The best books on liberalism and politics

Who am I?

Dillon Stone Tatum is an Assistant Professor of Political Science at Francis Marion University. His research interests are on the history, development, and politics of liberal internationalism, international political theory, and critical security studies.


I wrote...

Liberalism and Transformation: The Global Politics of Violence and Intervention

By Dillon S. Tatum,

Book cover of Liberalism and Transformation: The Global Politics of Violence and Intervention

What is my book about?

Liberalism and Transformation is the first scholarly work that explores the historical, philosophical, and intellectual development of global liberalism since the nineteenth century in the context of the deployment of violence, force, and intervention. Using an approach that includes interpretive and contextual analysis of texts from writers, philosophers, and policy-makers across nearly two centuries, as well as historiographical and historical analysis of archival documents (some of which have been recently declassified) and other media.

Liberalism and Transformation narrates the messy history of emancipatory liberalism and its engagement with issues of war and peace. The book contributes to both a rethinking of liberal democracy and its relationship to world politics, as well as the effects of liberal internationalism on global processes. 

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The books I picked & why

Book cover of Black Rights/White Wrongs: The Critique of Racial Liberalism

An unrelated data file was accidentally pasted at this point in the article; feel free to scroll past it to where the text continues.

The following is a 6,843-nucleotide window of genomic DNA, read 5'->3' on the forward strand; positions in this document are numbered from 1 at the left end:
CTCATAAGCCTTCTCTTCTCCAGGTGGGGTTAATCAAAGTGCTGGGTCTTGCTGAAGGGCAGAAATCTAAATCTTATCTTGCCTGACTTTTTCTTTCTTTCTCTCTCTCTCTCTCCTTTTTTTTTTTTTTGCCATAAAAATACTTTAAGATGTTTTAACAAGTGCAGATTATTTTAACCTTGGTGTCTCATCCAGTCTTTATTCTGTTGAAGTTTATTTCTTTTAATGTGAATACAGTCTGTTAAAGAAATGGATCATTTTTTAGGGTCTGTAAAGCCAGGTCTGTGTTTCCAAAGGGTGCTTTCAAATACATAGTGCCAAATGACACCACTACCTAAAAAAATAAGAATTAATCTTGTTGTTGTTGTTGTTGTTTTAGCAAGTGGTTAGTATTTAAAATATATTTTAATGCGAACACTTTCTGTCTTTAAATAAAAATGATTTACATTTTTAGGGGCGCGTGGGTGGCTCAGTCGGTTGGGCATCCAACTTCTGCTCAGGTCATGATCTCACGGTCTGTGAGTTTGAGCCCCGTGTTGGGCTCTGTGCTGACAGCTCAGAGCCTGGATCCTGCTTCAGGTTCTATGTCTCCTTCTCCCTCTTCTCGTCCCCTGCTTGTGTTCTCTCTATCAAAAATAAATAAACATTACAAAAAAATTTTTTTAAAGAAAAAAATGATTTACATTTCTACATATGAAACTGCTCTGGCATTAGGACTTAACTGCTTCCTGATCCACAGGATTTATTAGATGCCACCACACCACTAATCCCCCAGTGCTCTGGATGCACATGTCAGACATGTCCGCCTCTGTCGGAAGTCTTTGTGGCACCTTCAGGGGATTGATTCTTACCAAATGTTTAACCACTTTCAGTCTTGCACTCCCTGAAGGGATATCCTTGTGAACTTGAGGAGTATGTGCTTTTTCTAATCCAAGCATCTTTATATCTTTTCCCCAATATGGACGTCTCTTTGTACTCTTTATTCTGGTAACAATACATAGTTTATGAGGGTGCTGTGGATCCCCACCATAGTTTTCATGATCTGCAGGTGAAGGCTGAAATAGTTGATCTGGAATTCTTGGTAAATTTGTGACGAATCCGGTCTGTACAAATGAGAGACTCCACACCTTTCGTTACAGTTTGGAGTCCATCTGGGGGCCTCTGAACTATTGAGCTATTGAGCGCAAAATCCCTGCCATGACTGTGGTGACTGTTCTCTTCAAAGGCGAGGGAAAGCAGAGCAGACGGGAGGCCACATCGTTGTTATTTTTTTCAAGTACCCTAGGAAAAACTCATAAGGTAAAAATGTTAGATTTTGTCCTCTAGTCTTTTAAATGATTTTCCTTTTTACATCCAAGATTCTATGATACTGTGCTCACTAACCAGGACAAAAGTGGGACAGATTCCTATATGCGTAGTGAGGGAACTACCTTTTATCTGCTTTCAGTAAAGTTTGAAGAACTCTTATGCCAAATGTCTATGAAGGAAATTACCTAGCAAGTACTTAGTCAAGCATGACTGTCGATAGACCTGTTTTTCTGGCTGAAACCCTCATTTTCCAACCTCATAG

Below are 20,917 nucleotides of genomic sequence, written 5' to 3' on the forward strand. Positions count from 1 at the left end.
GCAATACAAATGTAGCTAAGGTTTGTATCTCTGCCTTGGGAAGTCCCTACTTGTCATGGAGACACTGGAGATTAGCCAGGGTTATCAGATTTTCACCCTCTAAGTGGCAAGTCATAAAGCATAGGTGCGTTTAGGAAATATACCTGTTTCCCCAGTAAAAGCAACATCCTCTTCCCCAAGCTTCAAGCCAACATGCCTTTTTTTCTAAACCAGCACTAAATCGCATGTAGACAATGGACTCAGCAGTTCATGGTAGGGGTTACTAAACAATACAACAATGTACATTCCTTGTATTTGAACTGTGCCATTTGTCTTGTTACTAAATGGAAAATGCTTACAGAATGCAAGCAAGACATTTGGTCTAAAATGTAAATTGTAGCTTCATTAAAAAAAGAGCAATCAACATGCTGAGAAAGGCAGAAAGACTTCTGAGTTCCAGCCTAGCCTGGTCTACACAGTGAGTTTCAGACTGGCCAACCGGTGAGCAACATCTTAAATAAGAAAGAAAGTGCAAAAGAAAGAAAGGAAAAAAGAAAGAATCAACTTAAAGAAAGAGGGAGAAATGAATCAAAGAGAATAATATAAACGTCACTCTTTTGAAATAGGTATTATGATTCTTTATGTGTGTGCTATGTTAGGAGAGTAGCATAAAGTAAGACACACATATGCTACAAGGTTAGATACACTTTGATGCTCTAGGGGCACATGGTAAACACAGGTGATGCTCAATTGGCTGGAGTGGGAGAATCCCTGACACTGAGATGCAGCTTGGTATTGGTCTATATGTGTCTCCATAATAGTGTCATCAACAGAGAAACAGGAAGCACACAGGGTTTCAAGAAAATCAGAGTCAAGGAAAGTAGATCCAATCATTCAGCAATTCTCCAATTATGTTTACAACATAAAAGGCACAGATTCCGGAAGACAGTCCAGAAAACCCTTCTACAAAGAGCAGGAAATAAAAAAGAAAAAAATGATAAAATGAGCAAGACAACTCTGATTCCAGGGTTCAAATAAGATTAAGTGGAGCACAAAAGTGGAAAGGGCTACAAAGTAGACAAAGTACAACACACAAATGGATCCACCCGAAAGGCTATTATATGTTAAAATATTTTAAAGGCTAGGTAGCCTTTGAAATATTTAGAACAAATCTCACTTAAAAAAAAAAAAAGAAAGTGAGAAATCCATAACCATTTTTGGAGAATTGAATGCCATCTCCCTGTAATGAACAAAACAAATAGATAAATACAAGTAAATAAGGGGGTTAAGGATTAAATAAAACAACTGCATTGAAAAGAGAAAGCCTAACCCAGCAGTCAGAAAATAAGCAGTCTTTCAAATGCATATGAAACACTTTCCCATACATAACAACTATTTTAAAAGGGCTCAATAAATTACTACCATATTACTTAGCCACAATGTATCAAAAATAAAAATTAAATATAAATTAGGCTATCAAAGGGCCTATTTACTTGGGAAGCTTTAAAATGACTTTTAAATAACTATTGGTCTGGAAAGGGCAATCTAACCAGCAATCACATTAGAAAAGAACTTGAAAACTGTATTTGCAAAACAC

Dillon S. Tatum Why did I love this book?

Charles Mills was a giant in contemporary political theory and is perhaps best known for his book The Racial Contract. In his most recent book, Black Rights/White Wrongs, Mills interrogates what he calls “racial liberalism” and the racist underpinnings of modern liberal theory. What I think is most remarkable about this book, though, is its further attempt to reconstruct a “radical liberalism” meant to address issues of racial justice. This book has been a major influence on me in the way I think about and imagine the limits and possibilities of liberalism as a tradition.

By Charles W. Mills,

Why should I read it?

1 author picked Black Rights/White Wrongs as one of their favorite books, and they share why you should read it.

What is this book about?

Liberalism is the political philosophy of equal persons - yet liberalism has denied equality to those it saw as sub-persons. Liberalism is the creed of fairness - yet liberalism has been complicit with European imperialism and African slavery. Liberalism is the classic ideology of Enlightenment and political transparency - yet liberalism has cast a dark veil over its actual racist past and present. In sum, liberalism's promise of equal rights has historically been